The Merrill Area Public Schools Board of Education tabled the discussion of modifications to the master schedule at Merrill High School last Wednesday night.
Superintendent John Sample said administration will be meeting with students and teachers, visiting other high schools and seeking parent input in preparation for bringing the issue back to the next board meeting.
“We want to slow down the process to give everybody a kick at it,” Sample said.
In a report to the board, MHS Principal Shannon Murray stated a change to the high school schedule is needed “to support a model that is more structured, eliminates course conflicts, and provides for more accurate attendance tracking and efficient student management.”
The flexible modular schedule (Flex 14) was implemented at MHS in 2009. The maintenance of that scheduling has been made more difficult with declining enrollment, budget reductions and reduced staffing levels, Murray noted. The high school enrollment has dropped by about 300 students since 2009.
Murray said, while the resulting new schedule will be much more structured than Flex 14, every effort will be made to build in some of the benefits of flex mod scheduling.
“The administration at MHS is determined to provide a scheduling model that keeps as many of the benefits found in the flex mod schedule as possible including student access to teachers, teacher collaboration time, a guaranteed and viable curriculum, and opportunities for interventions, acceleration and personalized learning built into the school schedule,” he said.
A group of current MHS juniors have met with MHS and MAPS administrators, expressing their desire to be involved in the creation of a new schedule. They spoke at last Wednesday’s school board meeting, presenting a petition signed by 440 students who wanted to keep Flex 14 or help improve it.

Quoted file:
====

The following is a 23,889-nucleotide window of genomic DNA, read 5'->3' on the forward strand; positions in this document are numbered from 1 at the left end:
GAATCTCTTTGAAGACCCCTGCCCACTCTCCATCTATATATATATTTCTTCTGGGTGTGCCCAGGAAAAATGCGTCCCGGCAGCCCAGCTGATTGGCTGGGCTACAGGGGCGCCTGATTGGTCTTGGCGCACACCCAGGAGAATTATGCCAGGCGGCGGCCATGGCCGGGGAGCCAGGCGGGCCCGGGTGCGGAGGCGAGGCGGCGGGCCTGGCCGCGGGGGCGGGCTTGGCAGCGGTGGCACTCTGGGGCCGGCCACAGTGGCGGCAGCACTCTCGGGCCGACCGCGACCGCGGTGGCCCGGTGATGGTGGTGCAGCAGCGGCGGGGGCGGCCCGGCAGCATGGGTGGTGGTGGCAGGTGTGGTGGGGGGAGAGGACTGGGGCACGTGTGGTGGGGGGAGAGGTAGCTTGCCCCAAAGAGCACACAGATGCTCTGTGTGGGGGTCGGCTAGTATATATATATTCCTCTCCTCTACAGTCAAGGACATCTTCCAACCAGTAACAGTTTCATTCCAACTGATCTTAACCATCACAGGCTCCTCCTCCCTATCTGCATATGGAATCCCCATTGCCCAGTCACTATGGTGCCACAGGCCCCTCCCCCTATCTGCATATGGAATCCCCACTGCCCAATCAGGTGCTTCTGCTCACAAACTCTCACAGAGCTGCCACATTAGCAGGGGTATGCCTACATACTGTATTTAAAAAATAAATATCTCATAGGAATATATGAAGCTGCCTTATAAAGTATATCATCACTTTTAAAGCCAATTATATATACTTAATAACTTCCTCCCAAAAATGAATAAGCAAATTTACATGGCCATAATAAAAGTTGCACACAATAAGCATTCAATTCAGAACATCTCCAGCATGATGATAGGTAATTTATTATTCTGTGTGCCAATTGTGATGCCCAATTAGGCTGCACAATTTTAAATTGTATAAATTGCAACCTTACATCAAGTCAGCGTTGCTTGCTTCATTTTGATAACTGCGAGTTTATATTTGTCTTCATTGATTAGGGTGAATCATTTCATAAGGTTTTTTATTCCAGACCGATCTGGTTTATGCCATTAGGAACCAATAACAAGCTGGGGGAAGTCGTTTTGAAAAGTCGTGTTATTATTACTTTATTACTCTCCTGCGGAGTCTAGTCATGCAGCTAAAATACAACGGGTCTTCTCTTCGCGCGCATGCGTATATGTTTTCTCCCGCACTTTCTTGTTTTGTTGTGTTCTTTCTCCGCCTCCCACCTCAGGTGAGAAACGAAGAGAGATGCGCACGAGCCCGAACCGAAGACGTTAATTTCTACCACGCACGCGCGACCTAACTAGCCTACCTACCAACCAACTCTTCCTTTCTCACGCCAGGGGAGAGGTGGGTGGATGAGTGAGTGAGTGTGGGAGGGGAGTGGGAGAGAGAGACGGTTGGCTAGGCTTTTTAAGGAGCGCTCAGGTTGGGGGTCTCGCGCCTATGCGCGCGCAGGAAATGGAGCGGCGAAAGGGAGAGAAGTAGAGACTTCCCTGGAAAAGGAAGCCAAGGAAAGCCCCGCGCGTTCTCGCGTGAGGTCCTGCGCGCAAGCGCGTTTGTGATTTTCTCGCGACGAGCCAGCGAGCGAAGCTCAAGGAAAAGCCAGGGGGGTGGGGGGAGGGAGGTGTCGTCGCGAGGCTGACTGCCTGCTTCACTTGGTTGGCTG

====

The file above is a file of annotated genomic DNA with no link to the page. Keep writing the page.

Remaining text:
“People are voicing their opinion that they want to improve it, not just keep Flex 14,” said student Ben Reindl.
Nick Bauman added that underclassmen are working toward a committee to continue discussions with administration.
“We want to make sure we get as many people’s opinions on this as possible,” Bauman said.
Sample expressed a willingness to work with the students going forward.
“This is their schedule,” he said. “They are our number one group.”
Students, staff and parents were asked to provide their perceptions of the flex mod schedule in 2012-13.
Among students, 25% agreed it provides variety through the day/week; 25% agreed it grants access to teachers; 20% considered it improved the homework completed during the day and 17% thought another advantage is to be able to get the classes they want. As disadvantages students noted making up missed material (23%); staying organized (16%); class conflicts (12%) and lunch conflicts (11%).
Parents pointed out homework completed during the day (54%), access to teachers (32%) and taking more classes (28%) as the advantages the flex mod currently offers. Disavantages most pointed out by parents were lunch conflicts (63%), class conflicts (62%) and having different teachers per class (56%).
Teachers considered team teaching collaboration (61%), increased student responsibility (60%), variety through the day/week (55%) and access to teachers (52%) to be the best flex mod advantages.
Challenges pointed out were difficulty in getting to know students (60%), course conflicts (55%), attendance tracking (52%) and student resource and time management (39%).
A move back to a traditional seven-period schedule would bring with it some limitations. Students would be limited to seven classes at a time, meaning the biggest impact would be felt in the areas of school-to-career programs and elective areas, since they would have to choose between classes if they happen to meet at the same time.